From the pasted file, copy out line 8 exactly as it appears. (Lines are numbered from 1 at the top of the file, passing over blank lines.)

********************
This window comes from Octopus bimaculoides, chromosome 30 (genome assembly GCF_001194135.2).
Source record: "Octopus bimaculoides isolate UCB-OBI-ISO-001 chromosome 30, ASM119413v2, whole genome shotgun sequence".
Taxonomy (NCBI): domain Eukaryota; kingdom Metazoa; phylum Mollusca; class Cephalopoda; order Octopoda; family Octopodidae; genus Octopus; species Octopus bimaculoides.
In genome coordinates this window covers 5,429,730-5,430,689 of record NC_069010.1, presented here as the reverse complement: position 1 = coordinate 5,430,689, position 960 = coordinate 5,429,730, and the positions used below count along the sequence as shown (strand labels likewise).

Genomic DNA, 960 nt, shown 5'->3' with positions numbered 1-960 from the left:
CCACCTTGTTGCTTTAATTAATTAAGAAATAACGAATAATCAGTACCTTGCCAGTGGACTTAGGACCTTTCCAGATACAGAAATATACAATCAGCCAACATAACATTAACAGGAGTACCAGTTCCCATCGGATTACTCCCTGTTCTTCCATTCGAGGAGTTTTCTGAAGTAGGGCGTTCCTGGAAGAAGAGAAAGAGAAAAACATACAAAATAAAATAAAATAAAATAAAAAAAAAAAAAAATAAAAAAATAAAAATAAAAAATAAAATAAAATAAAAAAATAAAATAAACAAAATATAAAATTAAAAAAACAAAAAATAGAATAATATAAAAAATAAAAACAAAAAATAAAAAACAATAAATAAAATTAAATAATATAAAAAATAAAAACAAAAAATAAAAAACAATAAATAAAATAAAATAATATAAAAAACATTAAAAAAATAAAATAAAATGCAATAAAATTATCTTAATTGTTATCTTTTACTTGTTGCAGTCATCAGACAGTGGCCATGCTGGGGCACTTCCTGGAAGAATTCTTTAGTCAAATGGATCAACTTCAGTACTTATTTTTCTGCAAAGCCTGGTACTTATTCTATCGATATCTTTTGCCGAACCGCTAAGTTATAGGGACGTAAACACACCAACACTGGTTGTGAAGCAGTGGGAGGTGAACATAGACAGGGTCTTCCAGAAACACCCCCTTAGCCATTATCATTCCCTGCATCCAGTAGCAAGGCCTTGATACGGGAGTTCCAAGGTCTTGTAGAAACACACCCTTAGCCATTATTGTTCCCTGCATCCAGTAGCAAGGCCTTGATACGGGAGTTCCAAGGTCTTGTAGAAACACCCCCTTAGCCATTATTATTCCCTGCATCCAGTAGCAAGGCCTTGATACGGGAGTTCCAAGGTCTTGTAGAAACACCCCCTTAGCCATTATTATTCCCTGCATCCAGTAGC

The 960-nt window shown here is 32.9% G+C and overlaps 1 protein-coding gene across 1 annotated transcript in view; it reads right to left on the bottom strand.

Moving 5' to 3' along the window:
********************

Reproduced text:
Moving 5' to 3' along the window: